CSI to intensify efforts towards genocide prevention and religious pluralism.
John Eibner. csi
The International Council of Christian Solidarity International (CSI), a Switzerland-based NGO campaigning for religious freedom, on 27 July 2020 elected Dr John Eibner as its new president.
Eibner, a human rights activist who has gained international recognition for his work in conflict zones including Sudan and Syria, replaces long-standing president of the international management, Herbert Meier.
In his 30 years working for CSI, Eibner has pioneered the organisation’s frontline human rights and humanitarian activity on behalf of existentially threated Christians and other religious minorities, especially in Nagorno Karabakh, Sudan, Iraq and Syria.
Responding to his election, Eibner said: “Religious persecution is more widespread and violent than ever before. My goal is to intensify CSI’s special campaigns for genocide prevention in Nigeria, and for the preservation of religious pluralism in Syria. CSI’s voice must become more impactful in the promotion of religious freedom and human dignity, especially in strategically important countries like Saudi Arabia, Turkey and China.”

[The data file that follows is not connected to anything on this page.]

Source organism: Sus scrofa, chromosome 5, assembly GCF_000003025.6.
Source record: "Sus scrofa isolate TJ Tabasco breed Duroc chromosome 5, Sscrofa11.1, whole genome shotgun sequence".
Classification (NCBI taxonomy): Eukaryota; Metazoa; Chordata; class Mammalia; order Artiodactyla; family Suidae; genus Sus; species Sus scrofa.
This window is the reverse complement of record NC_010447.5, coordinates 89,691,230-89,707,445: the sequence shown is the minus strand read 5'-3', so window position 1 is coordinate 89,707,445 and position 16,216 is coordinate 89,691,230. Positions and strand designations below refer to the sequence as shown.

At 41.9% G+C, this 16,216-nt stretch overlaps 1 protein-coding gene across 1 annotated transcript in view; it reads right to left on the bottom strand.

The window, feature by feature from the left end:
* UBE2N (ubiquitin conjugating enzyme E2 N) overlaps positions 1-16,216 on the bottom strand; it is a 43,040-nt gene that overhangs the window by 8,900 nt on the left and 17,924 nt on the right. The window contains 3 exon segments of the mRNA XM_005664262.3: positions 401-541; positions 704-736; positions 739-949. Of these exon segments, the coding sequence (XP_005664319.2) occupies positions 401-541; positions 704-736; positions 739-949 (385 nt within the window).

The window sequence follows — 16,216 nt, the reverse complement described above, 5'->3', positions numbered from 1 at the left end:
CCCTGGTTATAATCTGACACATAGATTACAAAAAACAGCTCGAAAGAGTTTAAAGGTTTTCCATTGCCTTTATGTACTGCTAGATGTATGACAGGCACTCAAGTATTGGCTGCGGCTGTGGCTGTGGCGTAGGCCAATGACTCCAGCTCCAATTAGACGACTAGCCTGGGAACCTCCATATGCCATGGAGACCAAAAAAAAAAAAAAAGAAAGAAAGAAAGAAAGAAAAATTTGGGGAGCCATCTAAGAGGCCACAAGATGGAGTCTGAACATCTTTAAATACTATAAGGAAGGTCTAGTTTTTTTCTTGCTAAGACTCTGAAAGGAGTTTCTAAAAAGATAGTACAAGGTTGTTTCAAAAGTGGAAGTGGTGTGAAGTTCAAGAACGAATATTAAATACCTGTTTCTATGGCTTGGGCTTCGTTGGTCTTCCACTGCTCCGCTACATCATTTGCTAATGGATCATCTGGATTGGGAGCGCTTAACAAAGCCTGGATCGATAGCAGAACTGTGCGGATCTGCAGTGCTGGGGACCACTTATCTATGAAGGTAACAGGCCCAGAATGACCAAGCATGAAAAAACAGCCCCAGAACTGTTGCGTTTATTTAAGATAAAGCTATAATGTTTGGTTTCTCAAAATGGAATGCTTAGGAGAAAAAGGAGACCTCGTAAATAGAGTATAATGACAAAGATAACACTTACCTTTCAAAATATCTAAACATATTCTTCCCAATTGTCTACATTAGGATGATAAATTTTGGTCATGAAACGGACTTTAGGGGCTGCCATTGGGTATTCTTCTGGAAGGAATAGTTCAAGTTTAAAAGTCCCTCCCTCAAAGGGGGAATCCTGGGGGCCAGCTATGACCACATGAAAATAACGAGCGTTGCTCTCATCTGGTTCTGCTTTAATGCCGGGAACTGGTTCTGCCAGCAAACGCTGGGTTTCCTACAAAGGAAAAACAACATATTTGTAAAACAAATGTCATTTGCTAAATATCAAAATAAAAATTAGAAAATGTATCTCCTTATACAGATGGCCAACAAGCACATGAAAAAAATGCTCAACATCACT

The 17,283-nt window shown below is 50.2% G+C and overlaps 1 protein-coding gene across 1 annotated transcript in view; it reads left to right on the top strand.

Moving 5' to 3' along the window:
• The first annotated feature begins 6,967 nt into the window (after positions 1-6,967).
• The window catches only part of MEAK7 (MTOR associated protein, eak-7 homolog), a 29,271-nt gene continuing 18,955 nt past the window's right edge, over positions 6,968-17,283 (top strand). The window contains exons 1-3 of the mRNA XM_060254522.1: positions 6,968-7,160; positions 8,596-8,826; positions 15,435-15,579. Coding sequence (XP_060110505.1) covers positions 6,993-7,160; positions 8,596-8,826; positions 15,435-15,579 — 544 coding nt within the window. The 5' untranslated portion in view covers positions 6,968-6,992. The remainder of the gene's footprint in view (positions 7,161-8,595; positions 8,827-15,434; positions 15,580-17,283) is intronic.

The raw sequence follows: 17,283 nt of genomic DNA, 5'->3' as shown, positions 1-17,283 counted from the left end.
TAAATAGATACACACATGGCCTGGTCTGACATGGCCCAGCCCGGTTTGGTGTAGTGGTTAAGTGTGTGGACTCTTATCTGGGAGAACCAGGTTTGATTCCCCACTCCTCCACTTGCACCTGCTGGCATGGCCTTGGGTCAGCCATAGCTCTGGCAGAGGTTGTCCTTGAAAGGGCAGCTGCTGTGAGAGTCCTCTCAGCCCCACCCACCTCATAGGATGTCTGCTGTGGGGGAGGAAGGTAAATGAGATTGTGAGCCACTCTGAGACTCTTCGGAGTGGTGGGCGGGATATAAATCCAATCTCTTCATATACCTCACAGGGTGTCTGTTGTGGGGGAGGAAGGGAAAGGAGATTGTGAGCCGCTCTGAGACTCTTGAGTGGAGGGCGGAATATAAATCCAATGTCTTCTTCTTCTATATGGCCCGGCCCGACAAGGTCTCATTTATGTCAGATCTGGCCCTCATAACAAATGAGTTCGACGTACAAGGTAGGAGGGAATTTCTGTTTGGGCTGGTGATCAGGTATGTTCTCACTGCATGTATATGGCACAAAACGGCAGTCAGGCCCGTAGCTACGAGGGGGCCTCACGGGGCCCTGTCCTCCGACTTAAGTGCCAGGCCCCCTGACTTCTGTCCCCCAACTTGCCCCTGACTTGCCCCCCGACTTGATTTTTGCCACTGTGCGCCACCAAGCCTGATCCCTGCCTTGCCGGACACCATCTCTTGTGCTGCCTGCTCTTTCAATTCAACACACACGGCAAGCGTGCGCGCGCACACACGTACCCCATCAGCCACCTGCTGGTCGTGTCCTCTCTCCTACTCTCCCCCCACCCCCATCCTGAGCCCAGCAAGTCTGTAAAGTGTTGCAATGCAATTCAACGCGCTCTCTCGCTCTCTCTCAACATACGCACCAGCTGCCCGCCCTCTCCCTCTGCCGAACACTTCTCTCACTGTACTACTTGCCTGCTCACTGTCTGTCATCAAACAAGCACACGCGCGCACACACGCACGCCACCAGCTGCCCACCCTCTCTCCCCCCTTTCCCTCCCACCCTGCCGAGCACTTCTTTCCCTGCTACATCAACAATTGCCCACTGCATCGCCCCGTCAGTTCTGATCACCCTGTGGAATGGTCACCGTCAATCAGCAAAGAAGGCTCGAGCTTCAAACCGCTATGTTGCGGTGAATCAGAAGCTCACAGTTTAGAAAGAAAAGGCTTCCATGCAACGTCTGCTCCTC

Eibner will continue in two other functions, as director of CSI Switzerland and the president of CSI’s USA affiliate.
John Eibner has a PhD in history from the University of London. His writing has been published by the New York Times, The Times and The Independent and broadcast by the BBC. His biography can be accessed here: https://middle-east-minorities.com/speakers/john-eibner/
Eibner’s predecessor as international president, the Swiss publicist Herbert Meier, had been closely involved with CSI for over 30 years and had served as international president since 2010. Commenting on his decision to stand down, Meier said: “I remain fully committed to the ideals and aims of CSI.”
The International Council thanked Meier for his commitment to CSI and his vital role in ensuring the fulfilment of its mandate to act in solidarity with Christian and other victims of religious persecution.